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Defense Mechanisms in One Flew Over The Cuckoo’s Nest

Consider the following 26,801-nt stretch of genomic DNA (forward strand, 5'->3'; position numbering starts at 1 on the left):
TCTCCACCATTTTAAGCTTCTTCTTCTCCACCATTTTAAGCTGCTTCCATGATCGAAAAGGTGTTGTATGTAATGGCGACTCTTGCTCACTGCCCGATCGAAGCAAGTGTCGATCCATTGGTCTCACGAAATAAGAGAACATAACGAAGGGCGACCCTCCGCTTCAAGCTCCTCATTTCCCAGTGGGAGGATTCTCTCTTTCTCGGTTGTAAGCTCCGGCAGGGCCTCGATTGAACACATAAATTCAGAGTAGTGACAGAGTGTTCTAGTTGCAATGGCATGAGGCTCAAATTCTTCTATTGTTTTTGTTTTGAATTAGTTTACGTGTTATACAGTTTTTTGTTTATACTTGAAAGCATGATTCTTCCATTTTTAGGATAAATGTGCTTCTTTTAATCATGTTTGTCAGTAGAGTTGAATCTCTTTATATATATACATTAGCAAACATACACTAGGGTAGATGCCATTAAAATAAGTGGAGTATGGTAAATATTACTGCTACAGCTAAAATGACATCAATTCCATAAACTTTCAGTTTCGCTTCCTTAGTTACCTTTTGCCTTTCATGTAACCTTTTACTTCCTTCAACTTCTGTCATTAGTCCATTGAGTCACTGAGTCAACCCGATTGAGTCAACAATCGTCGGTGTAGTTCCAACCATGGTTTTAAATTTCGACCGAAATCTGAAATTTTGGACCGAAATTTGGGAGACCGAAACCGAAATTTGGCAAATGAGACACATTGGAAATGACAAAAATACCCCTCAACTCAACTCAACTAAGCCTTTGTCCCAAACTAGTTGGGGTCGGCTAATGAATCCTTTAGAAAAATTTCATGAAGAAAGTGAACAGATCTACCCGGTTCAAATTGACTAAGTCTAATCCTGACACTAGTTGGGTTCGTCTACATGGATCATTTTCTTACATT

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Ken Kesey’s One Flew Over the Cuckoo’s Nest, mainly takes place in an Oregon psychiatric hospital ward controlled by Nurse Ratched according to a precise schedule and strict rules. The narrator, Chief Bromden, describes many patients in this ward, all of which have different problems and reasons for being there. Among the characteristics of the patients, each person has a unique defense mechanism, which they used to shield themselves from their problems in outside society. Each individual’s way of protection can be viewed as intentional or subconscious. Three characters that play an important role in this story, Chief Bromden, Dale Harding, and Billy Bibbit, each make their defense mechanisms apparent while they are in the ward.